Treatment Options for Addiction
Dealing with addiction on your own can be a mammoth task. Without support from professionals and loved ones, you might not control bad habits or substance abuse.
Treatment For Chemical Addiction
Chemical addiction usually involves professional detoxification. However, this alone may not treat addiction, but it could help manage symptoms such as withdrawal.
After safe and successful detoxification, there’re many other options that doctors typically consider. These include the following:
Rehabilitation is also known as residential treatment. It involves patients being admitted into a treatment facility where medical professionals give them attention and care.
These institutions usually have various programs depending on the admitted patients’ conditions.
The duration of each program is also dependent on the severity of the addiction. Some rehab programs could take weeks, while others may last for months.
Most rehab treatments include components of the following treatment plans:
- support groups
Psychotherapy is also known as talk therapy. It’s a method used to help people suffering from a variety of mental illnesses or emotional challenges.
Psychotherapy may help reduce or manage symptoms so that a patient may function better. It could also increase a person’s well-being and recovery.
Psychotherapy is beneficial for people who might have developed an addiction because of stress-inducing problems.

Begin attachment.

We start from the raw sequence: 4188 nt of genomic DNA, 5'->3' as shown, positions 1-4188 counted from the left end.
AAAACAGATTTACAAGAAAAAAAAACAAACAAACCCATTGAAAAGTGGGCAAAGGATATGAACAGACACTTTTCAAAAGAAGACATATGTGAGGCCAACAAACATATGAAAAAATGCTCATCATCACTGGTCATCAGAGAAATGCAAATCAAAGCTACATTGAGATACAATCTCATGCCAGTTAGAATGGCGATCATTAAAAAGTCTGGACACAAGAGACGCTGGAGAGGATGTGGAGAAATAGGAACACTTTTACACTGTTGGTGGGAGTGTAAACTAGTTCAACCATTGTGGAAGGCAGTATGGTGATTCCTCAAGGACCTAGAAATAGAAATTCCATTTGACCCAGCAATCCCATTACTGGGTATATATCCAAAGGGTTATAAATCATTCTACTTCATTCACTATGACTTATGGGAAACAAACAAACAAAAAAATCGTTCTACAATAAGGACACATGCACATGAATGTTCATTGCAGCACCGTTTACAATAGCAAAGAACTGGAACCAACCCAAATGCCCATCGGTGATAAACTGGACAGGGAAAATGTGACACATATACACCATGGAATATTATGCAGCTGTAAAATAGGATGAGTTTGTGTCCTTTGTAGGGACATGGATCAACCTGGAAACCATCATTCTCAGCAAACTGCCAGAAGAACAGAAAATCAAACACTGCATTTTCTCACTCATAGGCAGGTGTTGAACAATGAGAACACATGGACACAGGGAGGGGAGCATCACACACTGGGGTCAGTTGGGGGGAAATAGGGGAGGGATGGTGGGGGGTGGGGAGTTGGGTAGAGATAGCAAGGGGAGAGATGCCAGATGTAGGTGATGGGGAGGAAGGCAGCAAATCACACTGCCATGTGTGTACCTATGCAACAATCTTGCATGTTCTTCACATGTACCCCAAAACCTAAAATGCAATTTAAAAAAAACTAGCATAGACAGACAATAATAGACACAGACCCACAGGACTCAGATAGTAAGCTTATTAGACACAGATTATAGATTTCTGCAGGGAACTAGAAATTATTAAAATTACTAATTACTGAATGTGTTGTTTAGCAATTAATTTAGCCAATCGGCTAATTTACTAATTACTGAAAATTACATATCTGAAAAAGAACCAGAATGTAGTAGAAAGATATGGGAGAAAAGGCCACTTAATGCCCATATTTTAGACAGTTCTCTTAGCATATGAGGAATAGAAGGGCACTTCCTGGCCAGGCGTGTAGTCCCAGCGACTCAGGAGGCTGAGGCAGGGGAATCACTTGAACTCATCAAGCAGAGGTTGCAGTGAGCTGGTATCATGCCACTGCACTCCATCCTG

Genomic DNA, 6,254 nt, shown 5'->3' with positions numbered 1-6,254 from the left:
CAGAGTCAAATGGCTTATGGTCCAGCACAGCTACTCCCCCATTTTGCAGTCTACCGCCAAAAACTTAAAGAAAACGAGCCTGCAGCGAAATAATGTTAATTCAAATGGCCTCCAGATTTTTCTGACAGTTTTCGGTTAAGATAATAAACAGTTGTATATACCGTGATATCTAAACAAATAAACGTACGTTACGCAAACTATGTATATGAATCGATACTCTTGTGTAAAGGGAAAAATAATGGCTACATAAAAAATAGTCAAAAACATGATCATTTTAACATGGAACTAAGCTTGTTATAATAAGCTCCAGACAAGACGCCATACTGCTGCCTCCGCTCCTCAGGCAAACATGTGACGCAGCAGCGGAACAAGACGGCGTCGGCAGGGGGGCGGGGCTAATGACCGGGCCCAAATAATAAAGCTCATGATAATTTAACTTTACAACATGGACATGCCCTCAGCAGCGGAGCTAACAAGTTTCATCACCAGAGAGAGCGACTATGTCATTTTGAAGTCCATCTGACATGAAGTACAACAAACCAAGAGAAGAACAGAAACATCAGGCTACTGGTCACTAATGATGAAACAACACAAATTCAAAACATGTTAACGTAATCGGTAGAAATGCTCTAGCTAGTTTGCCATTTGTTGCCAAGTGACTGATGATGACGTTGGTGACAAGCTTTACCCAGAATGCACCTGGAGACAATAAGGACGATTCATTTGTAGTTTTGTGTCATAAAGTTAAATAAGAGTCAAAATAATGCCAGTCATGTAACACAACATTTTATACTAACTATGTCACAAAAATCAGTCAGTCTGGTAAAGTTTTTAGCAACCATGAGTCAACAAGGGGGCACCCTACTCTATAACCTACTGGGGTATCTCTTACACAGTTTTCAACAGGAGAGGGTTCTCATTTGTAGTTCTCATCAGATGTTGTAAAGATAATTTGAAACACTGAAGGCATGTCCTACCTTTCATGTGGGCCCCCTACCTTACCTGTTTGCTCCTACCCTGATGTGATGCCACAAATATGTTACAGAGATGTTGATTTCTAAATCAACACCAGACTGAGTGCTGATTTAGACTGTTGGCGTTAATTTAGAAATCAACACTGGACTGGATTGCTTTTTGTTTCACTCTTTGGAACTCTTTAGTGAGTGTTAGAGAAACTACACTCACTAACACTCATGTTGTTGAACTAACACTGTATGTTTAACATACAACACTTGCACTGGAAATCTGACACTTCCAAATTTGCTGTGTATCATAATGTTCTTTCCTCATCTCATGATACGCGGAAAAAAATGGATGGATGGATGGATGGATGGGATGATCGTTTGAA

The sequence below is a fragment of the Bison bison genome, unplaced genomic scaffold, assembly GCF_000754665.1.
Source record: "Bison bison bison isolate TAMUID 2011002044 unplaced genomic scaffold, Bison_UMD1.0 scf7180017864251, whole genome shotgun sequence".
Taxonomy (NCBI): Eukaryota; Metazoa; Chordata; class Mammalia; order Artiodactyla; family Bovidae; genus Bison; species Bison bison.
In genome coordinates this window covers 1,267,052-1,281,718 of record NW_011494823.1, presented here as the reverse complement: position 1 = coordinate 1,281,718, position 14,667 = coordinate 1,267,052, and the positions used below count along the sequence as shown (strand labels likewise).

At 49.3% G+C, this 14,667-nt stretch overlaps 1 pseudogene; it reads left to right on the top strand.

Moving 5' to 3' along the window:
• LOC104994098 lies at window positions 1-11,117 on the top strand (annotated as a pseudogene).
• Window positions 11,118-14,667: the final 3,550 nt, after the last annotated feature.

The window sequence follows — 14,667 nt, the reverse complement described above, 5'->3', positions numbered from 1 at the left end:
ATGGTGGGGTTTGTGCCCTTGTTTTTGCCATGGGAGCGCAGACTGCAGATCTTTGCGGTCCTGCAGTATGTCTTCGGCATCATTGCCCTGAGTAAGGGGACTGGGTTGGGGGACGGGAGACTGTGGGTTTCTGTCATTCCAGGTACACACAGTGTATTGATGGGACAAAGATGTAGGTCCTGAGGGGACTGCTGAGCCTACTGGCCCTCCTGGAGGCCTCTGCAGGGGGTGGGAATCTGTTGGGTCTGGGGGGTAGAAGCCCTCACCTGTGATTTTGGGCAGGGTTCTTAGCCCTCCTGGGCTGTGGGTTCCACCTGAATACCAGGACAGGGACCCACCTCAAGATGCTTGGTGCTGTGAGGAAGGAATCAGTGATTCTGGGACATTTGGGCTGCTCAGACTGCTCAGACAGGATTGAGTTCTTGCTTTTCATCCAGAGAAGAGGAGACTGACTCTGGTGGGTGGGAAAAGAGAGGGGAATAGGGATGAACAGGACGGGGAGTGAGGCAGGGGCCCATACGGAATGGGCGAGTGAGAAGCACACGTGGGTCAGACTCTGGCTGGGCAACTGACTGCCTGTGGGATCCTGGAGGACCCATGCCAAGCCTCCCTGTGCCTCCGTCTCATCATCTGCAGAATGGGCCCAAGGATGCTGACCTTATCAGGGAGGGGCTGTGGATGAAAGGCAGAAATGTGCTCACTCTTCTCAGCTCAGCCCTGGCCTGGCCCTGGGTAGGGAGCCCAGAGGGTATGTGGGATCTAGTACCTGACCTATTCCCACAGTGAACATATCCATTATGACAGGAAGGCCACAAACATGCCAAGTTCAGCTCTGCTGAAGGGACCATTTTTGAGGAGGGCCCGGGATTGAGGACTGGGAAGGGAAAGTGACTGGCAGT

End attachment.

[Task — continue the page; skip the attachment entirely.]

A rehab therapist may help patients explore some of their substance abuse causes. Therapists then come up with suggestions for better ways of coping when dealing with stress or other challenges.
Medicines could be used to help people who are struggling with addiction. It’s believed that medication could help prevent relapses in patients suffering from addiction involving substances like nicotine, alcohol, or opioids.
These medications could work in several different ways, but they usually help lessen withdrawal symptoms. They could also reduce cravings.
Specialists recommend using medication with other treatment plans such as therapy to deal with the addiction’s root causes.
In a support group, people with shared experiences or concerns give each other reassurance, encouragement, empathy, and advice. Support groups have been said to be effective in helping treat addiction patients.